Alpha Geek Clock: Battery Refresh

A pair of D cells can power an obsolete / out of production C-Max CMMR-60 WWVB receiver for about five years and, having the plastic pieces for a blinkie at hand, junking the faded case in favor of a test lashup seemed appropriate:

C-Max CMMR-60 WWVB receiver - AA alkaline test setup
C-Max CMMR-60 WWVB receiver – AA alkaline test setup

Given the fragility of that ferrite bar, I should conjure a wide D-cell base, a bar holder to cover the ends, and a PCB mount of some sort.

The receiver data pin drives the red LED of an RGB piranha through a 2.2 kΩ SMD resistor, so it’s visible in a dim room. Given that the thing flickers constantly during WWVB’s poor-reception daylight hours, reducing the LED current counts for almost everything.

The antenna has a cap under that heatshrink tubing, which called for a resonance check:

C-Max CMMR-60 WWVB receiver - antenna peaking - driver coil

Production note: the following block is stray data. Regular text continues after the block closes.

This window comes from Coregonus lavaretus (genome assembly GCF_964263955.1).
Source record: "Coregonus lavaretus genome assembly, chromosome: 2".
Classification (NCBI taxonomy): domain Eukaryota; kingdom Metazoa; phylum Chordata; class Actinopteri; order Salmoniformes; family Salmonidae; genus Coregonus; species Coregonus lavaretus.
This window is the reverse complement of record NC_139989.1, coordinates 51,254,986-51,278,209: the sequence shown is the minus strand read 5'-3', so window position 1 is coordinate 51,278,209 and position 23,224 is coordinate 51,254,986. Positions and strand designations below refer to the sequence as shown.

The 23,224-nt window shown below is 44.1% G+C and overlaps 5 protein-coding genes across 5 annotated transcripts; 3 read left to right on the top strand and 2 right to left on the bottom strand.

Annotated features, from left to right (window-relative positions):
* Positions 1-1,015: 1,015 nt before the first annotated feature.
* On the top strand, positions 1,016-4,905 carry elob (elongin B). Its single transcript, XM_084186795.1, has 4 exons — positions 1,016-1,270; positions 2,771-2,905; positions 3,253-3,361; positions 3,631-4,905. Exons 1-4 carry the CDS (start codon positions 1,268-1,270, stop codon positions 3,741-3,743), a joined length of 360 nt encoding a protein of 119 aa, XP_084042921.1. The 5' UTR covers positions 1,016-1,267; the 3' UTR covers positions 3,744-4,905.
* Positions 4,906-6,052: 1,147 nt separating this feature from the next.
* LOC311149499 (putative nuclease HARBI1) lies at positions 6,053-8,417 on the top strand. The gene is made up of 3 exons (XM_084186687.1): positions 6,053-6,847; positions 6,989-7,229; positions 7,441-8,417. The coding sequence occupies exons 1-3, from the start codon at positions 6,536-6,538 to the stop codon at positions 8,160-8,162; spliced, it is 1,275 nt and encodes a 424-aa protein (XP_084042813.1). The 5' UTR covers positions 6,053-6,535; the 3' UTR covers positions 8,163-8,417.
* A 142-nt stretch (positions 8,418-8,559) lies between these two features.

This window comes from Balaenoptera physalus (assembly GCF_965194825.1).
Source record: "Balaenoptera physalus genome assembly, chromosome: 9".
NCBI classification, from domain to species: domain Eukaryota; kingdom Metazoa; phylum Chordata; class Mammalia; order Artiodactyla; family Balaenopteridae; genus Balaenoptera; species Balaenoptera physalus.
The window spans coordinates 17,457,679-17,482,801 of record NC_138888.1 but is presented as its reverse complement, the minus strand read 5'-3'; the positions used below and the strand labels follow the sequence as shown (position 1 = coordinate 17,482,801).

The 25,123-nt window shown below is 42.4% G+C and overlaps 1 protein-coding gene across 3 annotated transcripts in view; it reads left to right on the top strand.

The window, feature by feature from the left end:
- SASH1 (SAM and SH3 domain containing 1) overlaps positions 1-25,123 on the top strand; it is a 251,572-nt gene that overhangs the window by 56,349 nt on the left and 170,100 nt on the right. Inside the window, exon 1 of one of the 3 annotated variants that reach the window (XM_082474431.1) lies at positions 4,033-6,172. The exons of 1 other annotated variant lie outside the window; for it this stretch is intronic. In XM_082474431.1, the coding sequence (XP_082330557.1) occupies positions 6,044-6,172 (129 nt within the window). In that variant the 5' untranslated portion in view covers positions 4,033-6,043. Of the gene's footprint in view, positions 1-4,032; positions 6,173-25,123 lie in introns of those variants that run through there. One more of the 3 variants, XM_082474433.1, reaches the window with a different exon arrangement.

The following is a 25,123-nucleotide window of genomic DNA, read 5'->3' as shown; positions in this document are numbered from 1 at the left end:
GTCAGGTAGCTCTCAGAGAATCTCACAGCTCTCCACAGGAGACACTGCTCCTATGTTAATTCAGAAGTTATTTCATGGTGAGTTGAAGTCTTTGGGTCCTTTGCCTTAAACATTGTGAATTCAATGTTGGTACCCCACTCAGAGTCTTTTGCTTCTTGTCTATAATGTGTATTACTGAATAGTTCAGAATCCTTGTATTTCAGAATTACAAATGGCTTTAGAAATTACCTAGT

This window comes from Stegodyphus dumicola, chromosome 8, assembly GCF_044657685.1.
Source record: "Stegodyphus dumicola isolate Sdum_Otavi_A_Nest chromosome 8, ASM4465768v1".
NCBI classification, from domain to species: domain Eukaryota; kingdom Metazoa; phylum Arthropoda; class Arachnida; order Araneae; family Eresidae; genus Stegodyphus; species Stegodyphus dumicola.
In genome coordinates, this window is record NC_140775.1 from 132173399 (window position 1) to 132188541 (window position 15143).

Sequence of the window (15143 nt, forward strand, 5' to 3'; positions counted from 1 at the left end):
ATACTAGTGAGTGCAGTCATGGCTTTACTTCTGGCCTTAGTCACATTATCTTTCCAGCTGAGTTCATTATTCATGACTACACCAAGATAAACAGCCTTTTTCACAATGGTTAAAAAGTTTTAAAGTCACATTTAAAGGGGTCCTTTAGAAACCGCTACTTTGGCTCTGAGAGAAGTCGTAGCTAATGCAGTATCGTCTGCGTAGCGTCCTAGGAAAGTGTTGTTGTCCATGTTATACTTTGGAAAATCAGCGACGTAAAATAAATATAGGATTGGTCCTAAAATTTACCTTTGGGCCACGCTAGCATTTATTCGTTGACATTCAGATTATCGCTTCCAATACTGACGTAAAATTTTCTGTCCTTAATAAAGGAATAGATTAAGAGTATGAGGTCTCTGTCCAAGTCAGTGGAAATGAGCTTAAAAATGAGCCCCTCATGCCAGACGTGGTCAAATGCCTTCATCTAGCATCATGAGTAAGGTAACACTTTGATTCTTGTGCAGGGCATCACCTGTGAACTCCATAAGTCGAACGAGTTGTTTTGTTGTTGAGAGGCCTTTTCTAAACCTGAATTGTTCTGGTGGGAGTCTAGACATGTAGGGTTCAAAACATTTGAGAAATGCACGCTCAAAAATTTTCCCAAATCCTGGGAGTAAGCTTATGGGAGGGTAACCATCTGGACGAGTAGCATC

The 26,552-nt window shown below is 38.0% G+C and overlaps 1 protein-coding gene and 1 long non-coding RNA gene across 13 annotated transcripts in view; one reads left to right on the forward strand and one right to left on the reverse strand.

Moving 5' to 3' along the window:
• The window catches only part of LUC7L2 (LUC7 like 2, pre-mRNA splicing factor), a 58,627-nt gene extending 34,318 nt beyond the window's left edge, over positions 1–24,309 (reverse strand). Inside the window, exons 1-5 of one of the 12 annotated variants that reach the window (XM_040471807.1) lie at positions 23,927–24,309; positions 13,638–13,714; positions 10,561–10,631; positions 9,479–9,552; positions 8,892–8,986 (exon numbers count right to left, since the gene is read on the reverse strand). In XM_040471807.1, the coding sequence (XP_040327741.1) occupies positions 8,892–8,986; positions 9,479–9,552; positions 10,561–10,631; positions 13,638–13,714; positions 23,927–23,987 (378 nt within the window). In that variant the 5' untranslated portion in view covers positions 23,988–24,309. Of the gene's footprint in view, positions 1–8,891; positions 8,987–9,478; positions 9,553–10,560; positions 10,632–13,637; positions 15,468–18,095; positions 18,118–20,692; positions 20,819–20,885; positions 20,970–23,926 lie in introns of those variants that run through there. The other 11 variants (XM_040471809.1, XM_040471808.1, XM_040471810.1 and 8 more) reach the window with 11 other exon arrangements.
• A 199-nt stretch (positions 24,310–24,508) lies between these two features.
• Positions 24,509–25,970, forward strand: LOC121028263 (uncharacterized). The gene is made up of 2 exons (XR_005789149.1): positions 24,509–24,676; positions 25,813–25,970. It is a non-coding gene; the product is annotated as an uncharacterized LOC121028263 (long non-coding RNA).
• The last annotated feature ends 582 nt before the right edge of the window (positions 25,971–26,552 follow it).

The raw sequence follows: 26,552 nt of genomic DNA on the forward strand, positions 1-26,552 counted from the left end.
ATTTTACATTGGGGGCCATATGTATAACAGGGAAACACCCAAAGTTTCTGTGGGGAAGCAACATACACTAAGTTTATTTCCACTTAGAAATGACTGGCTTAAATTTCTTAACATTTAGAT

C-Max CMMR-60 WWVB receiver – antenna peaking – driver coil

The blue dingus is an RF sniffer driven three orders of magnitude below its frequency spec:

C-Max CMMR-60 WWVB receiver - antenna peaking - function generator
C-Max CMMR-60 WWVB receiver – antenna peaking – function generator

The antenna response peaks where you’d expect:

C-Max CMMR-60 WWVB receiver - antenna peaking - scope
C-Max CMMR-60 WWVB receiver – antenna peaking – scope

Given the broad peak and typical tolerances, it’s spot on.

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